Northern Ireland

Growing up in Northern Ireland's tiny Jewish community

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Media captionMichael Walker, 16, explains what life is like for him as a young Jewish person in Northern Ireland.

The Jewish community has had a presence in Northern Ireland since the mid-18th Century.

At its peak, there were about 1,500 members but the population has been in sharp decline.

The last remaining Northern Ireland synagogue, in north Belfast, has seen its numbers drop to just 76 - most of whom are elderly.

Michael Walker, 16, is one of a handful of young Jewish people left in this tiny community.

"There aren't that many roughly my age - there are only about four or five of us," he said.

"We don't really see each other that often."

Image caption Michael - wearing his tallit, the Jewish prayer shawl - takes part in traditional worship

Michael has lived in Northern Ireland all his life and his ancestors are from Jewish communities in Great Britain.

His grandmother is originally from London and his grandfather from Glasgow.

Having had his Bar Mitzvah three years ago, he is beginning to feel the demands of early adulthood.

For Michael now counts as part of the minyan - a quorum of 10 Jewish men needed for traditional public Jewish worship.

What is Judaism?

Judaism is the religion or culture of Jewish people and the profession, practice, or doctrines of the Jewish religion.

Alongside Islam and Christianity, it is one of the three Abrahamic religions.

Judaism originated in the Middle East more than 3,500 years ago.

According to non-profit organisation the Jewish Agency for Israel, as of 2018 there are 14.7m Jewish people worldwide.

The Bar Mitzvah is a coming-of-age ritual which Jewish boys go through when they reach the age of 13 (Jewish girls go through it at 12), at which point they are seen as becoming responsible for their own actions.

According to Jewish law, he or she is also now eligible to own property and to get married.

'Bit of pressure'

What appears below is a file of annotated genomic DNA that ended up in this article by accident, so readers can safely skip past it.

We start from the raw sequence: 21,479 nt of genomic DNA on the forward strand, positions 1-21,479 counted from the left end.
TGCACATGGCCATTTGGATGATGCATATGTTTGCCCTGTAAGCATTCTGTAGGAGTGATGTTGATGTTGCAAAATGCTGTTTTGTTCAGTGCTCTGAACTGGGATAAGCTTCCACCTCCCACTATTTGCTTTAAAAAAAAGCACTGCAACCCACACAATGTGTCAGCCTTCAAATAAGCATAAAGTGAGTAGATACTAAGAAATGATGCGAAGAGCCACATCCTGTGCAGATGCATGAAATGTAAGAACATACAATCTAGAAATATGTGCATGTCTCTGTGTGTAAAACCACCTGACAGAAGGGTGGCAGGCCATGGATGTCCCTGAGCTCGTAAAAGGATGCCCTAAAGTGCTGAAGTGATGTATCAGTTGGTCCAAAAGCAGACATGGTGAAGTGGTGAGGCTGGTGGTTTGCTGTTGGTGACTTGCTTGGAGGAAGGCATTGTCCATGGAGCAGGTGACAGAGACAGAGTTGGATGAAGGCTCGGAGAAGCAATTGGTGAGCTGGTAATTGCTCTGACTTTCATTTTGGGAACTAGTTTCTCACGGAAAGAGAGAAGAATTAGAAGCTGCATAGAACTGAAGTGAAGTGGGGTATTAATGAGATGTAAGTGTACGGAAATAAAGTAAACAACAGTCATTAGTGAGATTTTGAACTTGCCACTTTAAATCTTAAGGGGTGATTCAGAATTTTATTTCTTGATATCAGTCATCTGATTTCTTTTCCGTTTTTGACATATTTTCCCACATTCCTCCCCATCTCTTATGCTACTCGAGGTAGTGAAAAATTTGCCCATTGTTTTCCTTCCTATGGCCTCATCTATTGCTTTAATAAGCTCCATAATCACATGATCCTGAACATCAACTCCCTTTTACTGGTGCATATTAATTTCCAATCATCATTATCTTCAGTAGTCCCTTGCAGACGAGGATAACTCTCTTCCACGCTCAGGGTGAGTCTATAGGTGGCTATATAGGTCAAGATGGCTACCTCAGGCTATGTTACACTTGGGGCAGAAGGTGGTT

He is often needed to complete the minyan as the community struggles to meet the quota.

"There's a bit of pressure to kind of turn up," he said.

"It's important that we get the minyan - sometimes they only get nine and they're kind of annoyed that they're missing one person.

"When the 10th person sometimes is me, they say, 'Hey, Michael's here, we can start'."

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Image caption The Star of David features on the Albert Memorial Clock at Queen's Square in Belfast

Michael admits he does not wear a traditional skullcap most of the time, to avoid getting "funny looks" from those not accustomed to Jewish customs.

"Being in Northern Ireland, everyone thinks about the Protestants and Catholics but no-one thinks about us," he said.

"As there's not that many people left in the Jewish community in Northern Ireland, it will probably stay like that unless people are educated more about other religions."

'Jewish exodus'

Belfast-born Steven Jaffe, 54, a consultant to the Jewish Leadership Council, said youthful celebrations like Bar Mitzvahs and weddings were now rare.

In fact, he believes Michael's Bar Mitzvah may have been the last one held in Northern Ireland.

Mr Jaffe said he, too, was part of the Jewish exodus from Northern Ireland and chose to raise his family in London partly because of the availability of Jewish schools and kosher restaurants.

Recalling his own childhood, he said there was a sizeable young Jewish community in Belfast in the 1970s and 1980s.

"I was lucky when I was growing up, as there was about 30 of us although by the time I was 18 that had fallen to around 10," he said.

Image caption It is "amazing" that Northern Ireland's Jewish community is continuing, says Steven Jaffe

"Having the absence of a cohort of Jewish friends his age must be very difficult for Michael.

"The ageing community is a result of young people graduating to the larger communities in London and Manchester, or assimilating.

"Many have drifted away from the Jewish community and some have gone to live in Israel."

Mr Jaffe said the community, distinctive because of its relative geographic isolation, had so far defied predictions that it would disappear.

"Twenty years ago, people were saying it did not have a future, yet in 2019 they have a minister, they have services every Sabbath," he added.

"It is amazing it is continuing."

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